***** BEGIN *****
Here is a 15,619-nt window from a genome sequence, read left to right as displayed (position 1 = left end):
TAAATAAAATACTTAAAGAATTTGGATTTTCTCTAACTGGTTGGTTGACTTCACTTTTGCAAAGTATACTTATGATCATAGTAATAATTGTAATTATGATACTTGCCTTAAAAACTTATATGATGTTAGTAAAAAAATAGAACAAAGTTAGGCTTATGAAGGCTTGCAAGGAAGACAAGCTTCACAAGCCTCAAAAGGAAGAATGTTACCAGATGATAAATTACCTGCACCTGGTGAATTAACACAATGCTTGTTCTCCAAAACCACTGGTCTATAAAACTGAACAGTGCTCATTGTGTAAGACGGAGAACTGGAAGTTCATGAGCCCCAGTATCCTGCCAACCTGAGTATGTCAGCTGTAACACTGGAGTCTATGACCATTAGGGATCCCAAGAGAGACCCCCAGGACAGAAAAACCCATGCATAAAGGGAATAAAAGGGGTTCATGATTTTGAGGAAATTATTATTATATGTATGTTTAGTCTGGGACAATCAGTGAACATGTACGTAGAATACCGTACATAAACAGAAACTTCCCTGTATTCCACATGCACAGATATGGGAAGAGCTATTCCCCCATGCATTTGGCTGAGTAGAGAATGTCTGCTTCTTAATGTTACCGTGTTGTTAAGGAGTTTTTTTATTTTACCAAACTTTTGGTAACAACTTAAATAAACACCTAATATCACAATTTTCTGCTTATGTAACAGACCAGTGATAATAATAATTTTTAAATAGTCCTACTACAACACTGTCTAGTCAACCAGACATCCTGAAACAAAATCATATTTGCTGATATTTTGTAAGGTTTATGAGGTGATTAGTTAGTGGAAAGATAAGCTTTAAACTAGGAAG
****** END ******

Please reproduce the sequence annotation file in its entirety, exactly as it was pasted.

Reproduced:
Here is a 15,619-nt window from a genome sequence, read left to right as displayed (position 1 = left end):
TAAATAAAATACTTAAAGAATTTGGATTTTCTCTAACTGGTTGGTTGACTTCACTTTTGCAAAGTATACTTATGATCATAGTAATAATTGTAATTATGATACTTGCCTTAAAAACTTATATGATGTTAGTAAAAAAATAGAACAAAGTTAGGCTTATGAAGGCTTGCAAGGAAGACAAGCTTCACAAGCCTCAAAAGGAAGAATGTTACCAGATGATAAATTACCTGCACCTGGTGAATTAACACAATGCTTGTTCTCCAAAACCACTGGTCTATAAAACTGAACAGTGCTCATTGTGTAAGACGGAGAACTGGAAGTTCATGAGCCCCAGTATCCTGCCAACCTGAGTATGTCAGCTGTAACACTGGAGTCTATGACCATTAGGGATCCCAAGAGAGACCCCCAGGACAGAAAAACCCATGCATAAAGGGAATAAAAGGGGTTCATGATTTTGAGGAAATTATTATTATATGTATGTTTAGTCTGGGACAATCAGTGAACATGTACGTAGAATACCGTACATAAACAGAAACTTCCCTGTATTCCACATGCACAGATATGGGAAGAGCTATTCCCCCATGCATTTGGCTGAGTAGAGAATGTCTGCTTCTTAATGTTACCGTGTTGTTAAGGAGTTTTTTTATTTTACCAAACTTTTGGTAACAACTTAAATAAACACCTAATATCACAATTTTCTGCTTATGTAACAGACCAGTGATAATAATAATTTTTAAATAGTCCTACTACAACACTGTCTAGTCAACCAGACATCCTGAAACAAAATCATATTTGCTGATATTTTGTAAGGTTTATGAGGTGATTAGTTAGTGGAAAGATAAGCTTTAAACTAGGAAG